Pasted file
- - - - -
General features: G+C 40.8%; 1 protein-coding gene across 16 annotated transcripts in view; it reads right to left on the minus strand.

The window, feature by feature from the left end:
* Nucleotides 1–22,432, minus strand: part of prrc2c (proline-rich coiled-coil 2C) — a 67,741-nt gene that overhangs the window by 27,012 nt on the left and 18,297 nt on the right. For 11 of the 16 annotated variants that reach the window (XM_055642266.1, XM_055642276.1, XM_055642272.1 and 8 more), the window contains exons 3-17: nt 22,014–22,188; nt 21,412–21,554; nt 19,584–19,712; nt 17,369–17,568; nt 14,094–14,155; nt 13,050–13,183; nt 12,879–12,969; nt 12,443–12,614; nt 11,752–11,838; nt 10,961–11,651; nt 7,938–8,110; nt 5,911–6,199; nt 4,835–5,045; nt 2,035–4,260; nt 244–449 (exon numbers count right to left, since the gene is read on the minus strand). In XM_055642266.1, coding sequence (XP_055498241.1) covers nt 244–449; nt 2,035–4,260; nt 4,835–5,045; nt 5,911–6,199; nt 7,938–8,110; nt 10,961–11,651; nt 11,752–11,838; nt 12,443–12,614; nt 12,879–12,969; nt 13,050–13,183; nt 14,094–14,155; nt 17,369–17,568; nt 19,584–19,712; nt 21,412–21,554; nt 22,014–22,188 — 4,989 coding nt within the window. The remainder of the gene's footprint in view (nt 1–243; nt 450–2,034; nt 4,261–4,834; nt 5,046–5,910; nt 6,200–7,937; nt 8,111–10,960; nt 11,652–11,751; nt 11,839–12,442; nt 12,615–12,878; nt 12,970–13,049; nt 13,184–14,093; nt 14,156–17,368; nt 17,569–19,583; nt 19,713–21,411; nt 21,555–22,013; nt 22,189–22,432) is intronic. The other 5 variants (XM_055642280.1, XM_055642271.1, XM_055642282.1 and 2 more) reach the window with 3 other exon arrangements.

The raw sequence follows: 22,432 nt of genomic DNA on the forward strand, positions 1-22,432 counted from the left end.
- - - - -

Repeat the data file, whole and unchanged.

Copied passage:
General features: G+C 40.8%; 1 protein-coding gene across 16 annotated transcripts in view; it reads right to left on the minus strand.

The window, feature by feature from the left end:
* Nucleotides 1–22,432, minus strand: part of prrc2c (proline-rich coiled-coil 2C) — a 67,741-nt gene that overhangs the window by 27,012 nt on the left and 18,297 nt on the right. For 11 of the 16 annotated variants that reach the window (XM_055642266.1, XM_055642276.1, XM_055642272.1 and 8 more), the window contains exons 3-17: nt 22,014–22,188; nt 21,412–21,554; nt 19,584–19,712; nt 17,369–17,568; nt 14,094–14,155; nt 13,050–13,183; nt 12,879–12,969; nt 12,443–12,614; nt 11,752–11,838; nt 10,961–11,651; nt 7,938–8,110; nt 5,911–6,199; nt 4,835–5,045; nt 2,035–4,260; nt 244–449 (exon numbers count right to left, since the gene is read on the minus strand). In XM_055642266.1, coding sequence (XP_055498241.1) covers nt 244–449; nt 2,035–4,260; nt 4,835–5,045; nt 5,911–6,199; nt 7,938–8,110; nt 10,961–11,651; nt 11,752–11,838; nt 12,443–12,614; nt 12,879–12,969; nt 13,050–13,183; nt 14,094–14,155; nt 17,369–17,568; nt 19,584–19,712; nt 21,412–21,554; nt 22,014–22,188 — 4,989 coding nt within the window. The remainder of the gene's footprint in view (nt 1–243; nt 450–2,034; nt 4,261–4,834; nt 5,046–5,910; nt 6,200–7,937; nt 8,111–10,960; nt 11,652–11,751; nt 11,839–12,442; nt 12,615–12,878; nt 12,970–13,049; nt 13,184–14,093; nt 14,156–17,368; nt 17,569–19,583; nt 19,713–21,411; nt 21,555–22,013; nt 22,189–22,432) is intronic. The other 5 variants (XM_055642280.1, XM_055642271.1, XM_055642282.1 and 2 more) reach the window with 3 other exon arrangements.

The raw sequence follows: 22,432 nt of genomic DNA on the forward strand, positions 1-22,432 counted from the left end.